Is that not necessary anymore if I'm really only using the default High Quality or Press Quality settings? The only other "fancy" stuff I watch out for is font embedding and creating hyperlinks/bookmarks, etc. And I see I can do that with the SaveAsPDF functionality.
Thanks for your insight on this. If you have any references you trust on this, I'm happy to do my own research. But my digging around to date has yielded a lot of different opinions about the quality/safety of SaveAsPDF vs. Distiller.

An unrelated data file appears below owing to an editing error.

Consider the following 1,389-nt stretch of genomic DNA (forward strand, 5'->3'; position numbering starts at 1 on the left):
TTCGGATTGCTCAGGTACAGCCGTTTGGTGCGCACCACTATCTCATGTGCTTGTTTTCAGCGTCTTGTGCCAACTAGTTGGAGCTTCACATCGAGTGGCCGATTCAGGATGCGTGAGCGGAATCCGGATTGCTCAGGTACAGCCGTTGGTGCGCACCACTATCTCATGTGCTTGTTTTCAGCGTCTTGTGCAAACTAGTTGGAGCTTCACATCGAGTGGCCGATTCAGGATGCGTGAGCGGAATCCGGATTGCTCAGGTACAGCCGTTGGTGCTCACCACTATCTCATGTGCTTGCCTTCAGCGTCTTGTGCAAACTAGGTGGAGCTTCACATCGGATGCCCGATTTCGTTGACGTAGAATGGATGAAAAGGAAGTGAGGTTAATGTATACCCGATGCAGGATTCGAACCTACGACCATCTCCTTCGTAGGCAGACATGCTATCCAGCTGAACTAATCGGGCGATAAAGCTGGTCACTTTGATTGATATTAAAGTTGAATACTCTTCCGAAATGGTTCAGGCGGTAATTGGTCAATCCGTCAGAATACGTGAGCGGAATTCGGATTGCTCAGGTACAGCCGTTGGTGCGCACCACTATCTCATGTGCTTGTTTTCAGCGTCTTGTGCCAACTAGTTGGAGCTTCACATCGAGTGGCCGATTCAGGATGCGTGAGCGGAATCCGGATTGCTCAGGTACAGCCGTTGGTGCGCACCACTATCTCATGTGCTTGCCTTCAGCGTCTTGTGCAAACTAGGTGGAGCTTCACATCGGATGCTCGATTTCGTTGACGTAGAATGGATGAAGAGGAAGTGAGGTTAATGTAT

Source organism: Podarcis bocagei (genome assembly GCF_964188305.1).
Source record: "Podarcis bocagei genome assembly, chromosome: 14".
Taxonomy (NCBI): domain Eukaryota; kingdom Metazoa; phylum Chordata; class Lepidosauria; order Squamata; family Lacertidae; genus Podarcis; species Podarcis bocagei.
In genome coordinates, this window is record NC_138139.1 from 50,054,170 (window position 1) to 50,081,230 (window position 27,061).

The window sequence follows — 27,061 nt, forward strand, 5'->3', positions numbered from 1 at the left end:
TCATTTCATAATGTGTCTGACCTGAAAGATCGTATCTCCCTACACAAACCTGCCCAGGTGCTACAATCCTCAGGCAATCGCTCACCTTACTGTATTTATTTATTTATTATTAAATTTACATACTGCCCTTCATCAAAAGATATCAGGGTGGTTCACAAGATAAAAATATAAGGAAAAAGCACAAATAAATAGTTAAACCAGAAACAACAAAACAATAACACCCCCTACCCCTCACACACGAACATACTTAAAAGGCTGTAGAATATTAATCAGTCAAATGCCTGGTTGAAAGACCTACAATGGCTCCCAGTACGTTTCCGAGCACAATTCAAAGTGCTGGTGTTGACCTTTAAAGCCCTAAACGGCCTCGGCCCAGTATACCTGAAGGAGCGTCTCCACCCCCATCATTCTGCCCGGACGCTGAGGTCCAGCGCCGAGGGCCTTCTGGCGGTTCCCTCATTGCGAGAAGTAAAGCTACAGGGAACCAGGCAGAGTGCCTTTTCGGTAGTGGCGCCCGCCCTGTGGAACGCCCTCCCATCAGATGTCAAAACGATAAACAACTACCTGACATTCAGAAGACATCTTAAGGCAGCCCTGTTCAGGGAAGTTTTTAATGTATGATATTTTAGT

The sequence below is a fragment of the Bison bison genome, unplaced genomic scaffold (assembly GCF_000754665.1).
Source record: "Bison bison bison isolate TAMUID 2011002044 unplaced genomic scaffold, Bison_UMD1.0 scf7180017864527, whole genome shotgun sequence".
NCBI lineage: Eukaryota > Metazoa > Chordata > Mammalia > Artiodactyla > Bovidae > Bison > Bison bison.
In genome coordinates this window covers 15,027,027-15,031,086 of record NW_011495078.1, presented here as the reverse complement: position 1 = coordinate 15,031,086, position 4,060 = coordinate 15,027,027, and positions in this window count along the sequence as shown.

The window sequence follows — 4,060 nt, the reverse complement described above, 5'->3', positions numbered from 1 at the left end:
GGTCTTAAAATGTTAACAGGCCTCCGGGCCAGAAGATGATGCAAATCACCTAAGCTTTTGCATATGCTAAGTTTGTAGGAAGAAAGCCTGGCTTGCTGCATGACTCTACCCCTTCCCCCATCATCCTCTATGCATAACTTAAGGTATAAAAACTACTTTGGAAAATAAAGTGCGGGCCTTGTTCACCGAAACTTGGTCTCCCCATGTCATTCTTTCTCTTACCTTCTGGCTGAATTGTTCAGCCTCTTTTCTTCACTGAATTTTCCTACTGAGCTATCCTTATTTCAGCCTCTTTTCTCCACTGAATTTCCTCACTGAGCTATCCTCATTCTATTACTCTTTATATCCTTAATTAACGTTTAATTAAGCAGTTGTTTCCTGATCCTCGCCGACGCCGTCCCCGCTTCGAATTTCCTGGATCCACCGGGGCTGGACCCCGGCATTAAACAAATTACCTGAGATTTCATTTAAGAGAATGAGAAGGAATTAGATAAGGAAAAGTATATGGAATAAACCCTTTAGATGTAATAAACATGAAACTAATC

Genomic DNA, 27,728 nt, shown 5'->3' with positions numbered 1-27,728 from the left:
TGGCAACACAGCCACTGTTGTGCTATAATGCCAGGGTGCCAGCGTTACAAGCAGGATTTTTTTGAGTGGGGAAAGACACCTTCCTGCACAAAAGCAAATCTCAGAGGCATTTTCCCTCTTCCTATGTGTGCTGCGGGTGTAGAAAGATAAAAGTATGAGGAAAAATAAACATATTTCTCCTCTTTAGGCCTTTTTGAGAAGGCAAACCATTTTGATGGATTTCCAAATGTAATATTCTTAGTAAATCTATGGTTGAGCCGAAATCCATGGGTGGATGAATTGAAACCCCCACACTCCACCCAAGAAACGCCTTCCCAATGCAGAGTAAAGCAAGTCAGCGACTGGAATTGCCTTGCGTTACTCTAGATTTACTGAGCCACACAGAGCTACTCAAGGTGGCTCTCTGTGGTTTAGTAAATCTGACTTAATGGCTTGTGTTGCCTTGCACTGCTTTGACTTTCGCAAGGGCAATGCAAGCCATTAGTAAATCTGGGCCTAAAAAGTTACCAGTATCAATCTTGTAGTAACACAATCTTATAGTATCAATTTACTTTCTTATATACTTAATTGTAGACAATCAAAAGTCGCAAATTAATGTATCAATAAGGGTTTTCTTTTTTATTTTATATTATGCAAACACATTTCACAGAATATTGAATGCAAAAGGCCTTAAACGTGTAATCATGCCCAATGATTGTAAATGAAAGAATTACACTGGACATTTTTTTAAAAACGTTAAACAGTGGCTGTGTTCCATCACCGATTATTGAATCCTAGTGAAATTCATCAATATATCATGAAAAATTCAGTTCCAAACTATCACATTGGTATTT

SaveAsPDF sure would make my life easier. Seems like I'm doing this at least a couple times a day when I combine internal review/print needs and requirements for sending documents to external printers.
Regarding the graphics insertion, this is more for inserting hi-res images after the fact (image by-pass processing for speed and small ps files). In colour catalog production, full-page colour images can be very large, so instead of generating gigabytes of postscript from FM, these can be called into the Distiller processing as external references - passing the onus on to Distiller to do the heavy lifting.